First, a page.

2. Thanks Duncan, indeed appealing. For me the support (research, advocacy and program) role would be attractive. Get us involved in interesting and innovative processes, lead by current staff teams as extra resources who can add value (even from a far)

  3. Ellie

    Mentoring. Everyone is committed to capacity building, both own staff and partner organisations/civil society groups. In my experience the best capacity building happens when you can model someone you know and be mentored by them, and yet there is relatively little of that. I think there is in particular a role for mentoring regional and country staff in how to work with the head office. You will probably find that a number of exfamers do this unofficially anyway!

  4. No need to limit your model to universities. Plenty of businesses and consulting firms (e.g. the McKinsey-types) and some other large nonprofits go to great lengths to organize and keep tabs on their alumni. Totally anecdotally, I think it tends to be the organizations that hire lots of young, recent college graduates who then go on to do other things. The driving incentives are more about business development than fundraising (for the organization) and about networking and identity (for the alumni).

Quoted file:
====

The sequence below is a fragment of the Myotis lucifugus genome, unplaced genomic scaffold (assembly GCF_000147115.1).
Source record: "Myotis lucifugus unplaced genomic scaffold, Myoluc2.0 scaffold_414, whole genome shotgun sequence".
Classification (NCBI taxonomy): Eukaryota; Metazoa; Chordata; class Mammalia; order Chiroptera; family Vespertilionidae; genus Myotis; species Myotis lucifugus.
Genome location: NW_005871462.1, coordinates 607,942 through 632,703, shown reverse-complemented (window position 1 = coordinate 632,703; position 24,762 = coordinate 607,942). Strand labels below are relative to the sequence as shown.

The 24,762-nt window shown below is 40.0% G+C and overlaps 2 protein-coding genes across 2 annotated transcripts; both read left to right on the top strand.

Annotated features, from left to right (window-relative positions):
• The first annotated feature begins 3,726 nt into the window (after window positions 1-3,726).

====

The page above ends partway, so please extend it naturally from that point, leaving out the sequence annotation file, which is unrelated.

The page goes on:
5. Rémi Kaupp

    Fully agree with these ideas. My best lecturer when in Uni was an Exfamer (Ben Fawcett), bringing a sense of reality and pragmatism that you seldom see in lectures (along with great field opportunities for theses through NGO contacts!!)

    On Programme Support, some NGOs use previous colleagues to answer technical questions on a voluntary basis, and some are helping with our inter-NGO Q&A service on http://knowledgepoint.org/. Yes, a great resource!

  6. Laura

    Benefits of a network could also be circulating jobs to recruit people back later.

    Also reducing burn-out if current staff (thinking particularly of humanitarian field staff who are very prone to burn out) have people to link with who have also left and can advise. A bit counter-intuitive to help your staff leave, but most of them are going anyway so it becomes about them leaving on good terms and potentially coming back, rather than burning out, getting sick and running away.